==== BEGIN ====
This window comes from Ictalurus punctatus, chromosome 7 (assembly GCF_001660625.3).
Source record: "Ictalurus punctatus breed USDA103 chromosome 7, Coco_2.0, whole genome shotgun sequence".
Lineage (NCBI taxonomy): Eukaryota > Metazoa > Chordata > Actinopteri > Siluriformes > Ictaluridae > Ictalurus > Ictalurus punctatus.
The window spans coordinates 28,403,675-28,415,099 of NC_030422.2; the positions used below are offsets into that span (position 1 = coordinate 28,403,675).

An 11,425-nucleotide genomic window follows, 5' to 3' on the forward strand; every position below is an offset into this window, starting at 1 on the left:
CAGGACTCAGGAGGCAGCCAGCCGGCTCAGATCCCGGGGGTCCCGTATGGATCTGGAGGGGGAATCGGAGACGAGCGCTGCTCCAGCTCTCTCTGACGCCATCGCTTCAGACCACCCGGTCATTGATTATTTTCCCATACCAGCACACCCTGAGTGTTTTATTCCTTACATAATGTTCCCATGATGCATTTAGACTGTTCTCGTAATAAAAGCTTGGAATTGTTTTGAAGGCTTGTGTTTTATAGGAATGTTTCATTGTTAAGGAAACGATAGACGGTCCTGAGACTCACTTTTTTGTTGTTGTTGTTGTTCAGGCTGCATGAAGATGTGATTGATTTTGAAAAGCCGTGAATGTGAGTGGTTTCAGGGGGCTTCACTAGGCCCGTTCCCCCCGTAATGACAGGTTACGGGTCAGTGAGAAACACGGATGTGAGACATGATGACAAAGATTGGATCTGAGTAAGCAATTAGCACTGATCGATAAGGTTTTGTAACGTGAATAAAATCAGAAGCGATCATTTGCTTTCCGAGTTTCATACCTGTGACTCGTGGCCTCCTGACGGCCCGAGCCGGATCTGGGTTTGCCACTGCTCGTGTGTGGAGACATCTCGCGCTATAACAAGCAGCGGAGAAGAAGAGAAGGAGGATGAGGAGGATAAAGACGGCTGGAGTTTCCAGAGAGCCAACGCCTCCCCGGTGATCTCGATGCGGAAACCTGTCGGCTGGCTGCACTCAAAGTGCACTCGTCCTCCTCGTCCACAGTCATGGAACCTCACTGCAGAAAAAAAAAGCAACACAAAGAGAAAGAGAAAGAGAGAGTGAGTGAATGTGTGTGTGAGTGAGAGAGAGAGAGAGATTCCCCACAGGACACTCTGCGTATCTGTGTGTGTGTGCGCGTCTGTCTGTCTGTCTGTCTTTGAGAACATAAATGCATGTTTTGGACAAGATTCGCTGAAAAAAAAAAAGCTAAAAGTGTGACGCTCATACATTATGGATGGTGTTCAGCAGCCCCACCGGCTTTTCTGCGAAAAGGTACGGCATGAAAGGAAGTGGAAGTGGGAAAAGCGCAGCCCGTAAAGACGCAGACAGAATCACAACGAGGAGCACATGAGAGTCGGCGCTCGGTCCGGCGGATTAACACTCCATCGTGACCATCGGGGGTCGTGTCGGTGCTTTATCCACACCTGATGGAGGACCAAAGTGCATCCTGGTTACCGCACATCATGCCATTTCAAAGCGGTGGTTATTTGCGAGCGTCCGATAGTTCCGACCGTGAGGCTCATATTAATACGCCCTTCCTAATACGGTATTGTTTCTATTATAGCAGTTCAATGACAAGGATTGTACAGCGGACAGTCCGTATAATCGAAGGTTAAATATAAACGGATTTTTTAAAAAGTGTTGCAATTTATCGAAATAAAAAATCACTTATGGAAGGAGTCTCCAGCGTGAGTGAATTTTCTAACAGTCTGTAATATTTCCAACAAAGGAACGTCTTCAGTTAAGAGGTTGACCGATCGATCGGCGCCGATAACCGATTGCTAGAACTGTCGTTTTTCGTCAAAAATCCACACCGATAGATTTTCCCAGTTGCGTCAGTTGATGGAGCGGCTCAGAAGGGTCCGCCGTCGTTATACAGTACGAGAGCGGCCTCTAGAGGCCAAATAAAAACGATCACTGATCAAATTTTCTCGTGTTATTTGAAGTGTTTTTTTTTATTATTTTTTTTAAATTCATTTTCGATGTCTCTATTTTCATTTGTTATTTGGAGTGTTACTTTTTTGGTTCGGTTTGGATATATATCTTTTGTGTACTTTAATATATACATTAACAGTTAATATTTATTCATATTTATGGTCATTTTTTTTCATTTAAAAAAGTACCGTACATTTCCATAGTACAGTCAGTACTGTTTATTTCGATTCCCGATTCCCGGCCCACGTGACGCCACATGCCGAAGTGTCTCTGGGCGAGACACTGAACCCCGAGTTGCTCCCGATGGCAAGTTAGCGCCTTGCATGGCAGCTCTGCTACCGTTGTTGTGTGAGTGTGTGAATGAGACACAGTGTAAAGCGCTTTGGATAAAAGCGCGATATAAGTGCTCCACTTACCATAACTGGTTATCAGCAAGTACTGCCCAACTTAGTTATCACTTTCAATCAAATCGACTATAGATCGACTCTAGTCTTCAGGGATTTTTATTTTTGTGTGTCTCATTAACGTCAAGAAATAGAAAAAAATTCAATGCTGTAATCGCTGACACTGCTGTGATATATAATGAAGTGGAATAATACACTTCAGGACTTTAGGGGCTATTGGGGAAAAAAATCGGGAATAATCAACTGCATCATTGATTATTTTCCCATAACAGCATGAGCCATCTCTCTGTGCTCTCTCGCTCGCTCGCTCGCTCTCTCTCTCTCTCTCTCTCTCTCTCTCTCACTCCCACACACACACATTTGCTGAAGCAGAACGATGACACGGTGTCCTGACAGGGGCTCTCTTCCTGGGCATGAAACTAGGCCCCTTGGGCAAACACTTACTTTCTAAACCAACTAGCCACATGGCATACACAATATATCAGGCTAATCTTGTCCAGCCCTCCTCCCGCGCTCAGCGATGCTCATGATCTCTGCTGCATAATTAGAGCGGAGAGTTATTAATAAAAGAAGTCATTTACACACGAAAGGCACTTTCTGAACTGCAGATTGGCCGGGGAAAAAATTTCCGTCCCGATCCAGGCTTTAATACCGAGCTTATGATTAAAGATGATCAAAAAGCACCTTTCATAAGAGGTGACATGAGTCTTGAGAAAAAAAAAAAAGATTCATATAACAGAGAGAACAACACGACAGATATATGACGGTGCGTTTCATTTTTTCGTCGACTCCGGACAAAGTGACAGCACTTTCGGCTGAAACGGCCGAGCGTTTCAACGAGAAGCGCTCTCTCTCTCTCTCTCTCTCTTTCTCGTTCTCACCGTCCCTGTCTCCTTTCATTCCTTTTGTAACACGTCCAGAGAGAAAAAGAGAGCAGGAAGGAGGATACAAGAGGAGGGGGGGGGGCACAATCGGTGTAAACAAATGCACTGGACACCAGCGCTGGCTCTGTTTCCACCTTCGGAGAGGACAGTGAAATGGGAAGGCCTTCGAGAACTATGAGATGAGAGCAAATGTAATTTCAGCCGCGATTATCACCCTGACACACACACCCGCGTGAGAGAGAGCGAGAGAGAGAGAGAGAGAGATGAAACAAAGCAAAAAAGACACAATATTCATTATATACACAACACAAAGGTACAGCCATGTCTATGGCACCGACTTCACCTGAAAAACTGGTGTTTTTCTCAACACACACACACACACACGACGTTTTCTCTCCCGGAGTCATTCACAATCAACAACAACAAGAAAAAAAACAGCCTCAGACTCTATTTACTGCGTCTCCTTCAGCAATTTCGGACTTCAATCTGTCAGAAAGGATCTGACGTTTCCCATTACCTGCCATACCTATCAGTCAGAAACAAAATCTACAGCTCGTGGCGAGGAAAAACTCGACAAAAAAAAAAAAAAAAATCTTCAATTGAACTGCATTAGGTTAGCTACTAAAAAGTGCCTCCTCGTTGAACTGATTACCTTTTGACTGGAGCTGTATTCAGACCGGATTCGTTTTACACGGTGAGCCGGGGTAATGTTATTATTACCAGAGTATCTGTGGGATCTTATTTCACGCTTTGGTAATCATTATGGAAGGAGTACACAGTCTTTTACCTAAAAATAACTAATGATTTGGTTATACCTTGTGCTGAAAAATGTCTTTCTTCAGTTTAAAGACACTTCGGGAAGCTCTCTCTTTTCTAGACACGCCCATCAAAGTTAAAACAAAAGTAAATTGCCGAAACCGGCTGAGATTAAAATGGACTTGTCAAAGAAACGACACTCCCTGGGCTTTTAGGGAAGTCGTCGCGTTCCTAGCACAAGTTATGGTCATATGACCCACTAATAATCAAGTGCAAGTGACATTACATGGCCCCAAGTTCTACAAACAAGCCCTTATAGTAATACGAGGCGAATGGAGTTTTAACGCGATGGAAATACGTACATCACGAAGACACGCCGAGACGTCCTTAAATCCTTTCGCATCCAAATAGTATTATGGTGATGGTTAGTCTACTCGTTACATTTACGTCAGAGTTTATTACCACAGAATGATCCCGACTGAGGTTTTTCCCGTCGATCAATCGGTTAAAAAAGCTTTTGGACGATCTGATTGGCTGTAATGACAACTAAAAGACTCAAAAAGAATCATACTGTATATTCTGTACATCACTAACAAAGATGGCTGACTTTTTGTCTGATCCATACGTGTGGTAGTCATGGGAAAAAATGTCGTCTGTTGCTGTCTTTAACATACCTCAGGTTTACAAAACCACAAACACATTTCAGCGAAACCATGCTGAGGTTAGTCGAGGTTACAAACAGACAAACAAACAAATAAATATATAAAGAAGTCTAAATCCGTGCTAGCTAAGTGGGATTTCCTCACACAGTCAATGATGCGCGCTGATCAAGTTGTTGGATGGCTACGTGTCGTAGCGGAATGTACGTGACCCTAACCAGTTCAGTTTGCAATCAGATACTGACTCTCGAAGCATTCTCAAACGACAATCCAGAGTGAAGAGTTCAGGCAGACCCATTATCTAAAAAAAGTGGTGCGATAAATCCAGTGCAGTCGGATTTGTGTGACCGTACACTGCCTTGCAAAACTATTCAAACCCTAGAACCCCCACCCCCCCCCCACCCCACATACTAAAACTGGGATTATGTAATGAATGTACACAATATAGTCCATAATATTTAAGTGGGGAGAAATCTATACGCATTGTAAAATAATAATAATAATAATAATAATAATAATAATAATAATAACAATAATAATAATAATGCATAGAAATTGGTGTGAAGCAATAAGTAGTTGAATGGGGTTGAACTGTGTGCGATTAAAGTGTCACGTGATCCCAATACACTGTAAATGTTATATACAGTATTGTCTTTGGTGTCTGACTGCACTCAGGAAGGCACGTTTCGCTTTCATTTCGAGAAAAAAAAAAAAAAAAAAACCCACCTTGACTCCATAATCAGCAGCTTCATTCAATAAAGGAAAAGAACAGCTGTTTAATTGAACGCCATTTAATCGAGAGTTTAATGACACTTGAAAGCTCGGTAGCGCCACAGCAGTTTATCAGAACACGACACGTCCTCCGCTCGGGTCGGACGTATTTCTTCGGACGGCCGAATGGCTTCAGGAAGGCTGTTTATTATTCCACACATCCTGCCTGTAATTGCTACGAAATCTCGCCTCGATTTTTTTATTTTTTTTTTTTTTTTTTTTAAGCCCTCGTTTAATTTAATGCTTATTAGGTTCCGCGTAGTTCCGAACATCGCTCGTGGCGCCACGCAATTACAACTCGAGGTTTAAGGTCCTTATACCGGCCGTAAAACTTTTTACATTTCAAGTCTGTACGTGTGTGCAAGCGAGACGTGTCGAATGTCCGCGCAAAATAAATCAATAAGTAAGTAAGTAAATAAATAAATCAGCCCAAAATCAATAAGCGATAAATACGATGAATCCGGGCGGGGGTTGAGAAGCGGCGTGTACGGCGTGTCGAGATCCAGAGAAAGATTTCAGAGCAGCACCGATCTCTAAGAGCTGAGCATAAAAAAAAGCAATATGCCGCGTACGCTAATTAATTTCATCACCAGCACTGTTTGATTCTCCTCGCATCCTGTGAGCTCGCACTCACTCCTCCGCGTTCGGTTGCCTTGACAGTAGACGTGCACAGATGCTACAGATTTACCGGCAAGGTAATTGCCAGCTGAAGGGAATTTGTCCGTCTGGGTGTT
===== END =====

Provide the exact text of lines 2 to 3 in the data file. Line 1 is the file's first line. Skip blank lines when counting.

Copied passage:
Source record: "Ictalurus punctatus breed USDA103 chromosome 7, Coco_2.0, whole genome shotgun sequence".
Lineage (NCBI taxonomy): Eukaryota > Metazoa > Chordata > Actinopteri > Siluriformes > Ictaluridae > Ictalurus > Ictalurus punctatus.